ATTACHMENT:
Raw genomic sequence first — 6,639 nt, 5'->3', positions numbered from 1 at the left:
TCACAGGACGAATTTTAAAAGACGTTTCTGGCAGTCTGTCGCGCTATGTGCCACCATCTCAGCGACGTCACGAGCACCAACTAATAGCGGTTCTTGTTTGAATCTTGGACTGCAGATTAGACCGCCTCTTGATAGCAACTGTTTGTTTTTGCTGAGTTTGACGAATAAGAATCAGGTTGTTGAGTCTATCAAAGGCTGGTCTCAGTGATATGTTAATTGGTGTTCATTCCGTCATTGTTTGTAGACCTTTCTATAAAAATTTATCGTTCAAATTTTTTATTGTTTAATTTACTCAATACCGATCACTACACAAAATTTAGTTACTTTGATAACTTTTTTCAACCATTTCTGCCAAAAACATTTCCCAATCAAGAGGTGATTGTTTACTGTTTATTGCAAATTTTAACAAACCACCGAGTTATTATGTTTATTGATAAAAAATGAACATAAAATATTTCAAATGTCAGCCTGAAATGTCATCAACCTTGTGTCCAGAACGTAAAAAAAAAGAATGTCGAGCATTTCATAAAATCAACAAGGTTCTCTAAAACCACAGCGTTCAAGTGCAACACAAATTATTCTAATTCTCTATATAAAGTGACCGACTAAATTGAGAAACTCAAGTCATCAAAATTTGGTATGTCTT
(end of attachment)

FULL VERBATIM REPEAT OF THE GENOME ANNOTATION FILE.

Raw genomic sequence first — 6,639 nt, 5'->3', positions numbered from 1 at the left:
TCACAGGACGAATTTTAAAAGACGTTTCTGGCAGTCTGTCGCGCTATGTGCCACCATCTCAGCGACGTCACGAGCACCAACTAATAGCGGTTCTTGTTTGAATCTTGGACTGCAGATTAGACCGCCTCTTGATAGCAACTGTTTGTTTTTGCTGAGTTTGACGAATAAGAATCAGGTTGTTGAGTCTATCAAAGGCTGGTCTCAGTGATATGTTAATTGGTGTTCATTCCGTCATTGTTTGTAGACCTTTCTATAAAAATTTATCGTTCAAATTTTTTATTGTTTAATTTACTCAATACCGATCACTACACAAAATTTAGTTACTTTGATAACTTTTTTCAACCATTTCTGCCAAAAACATTTCCCAATCAAGAGGTGATTGTTTACTGTTTATTGCAAATTTTAACAAACCACCGAGTTATTATGTTTATTGATAAAAAATGAACATAAAATATTTCAAATGTCAGCCTGAAATGTCATCAACCTTGTGTCCAGAACGTAAAAAAAAAGAATGTCGAGCATTTCATAAAATCAACAAGGTTCTCTAAAACCACAGCGTTCAAGTGCAACACAAATTATTCTAATTCTCTATATAAAGTGACCGACTAAATTGAGAAACTCAAGTCATCAAAATTTGGTATGTCTT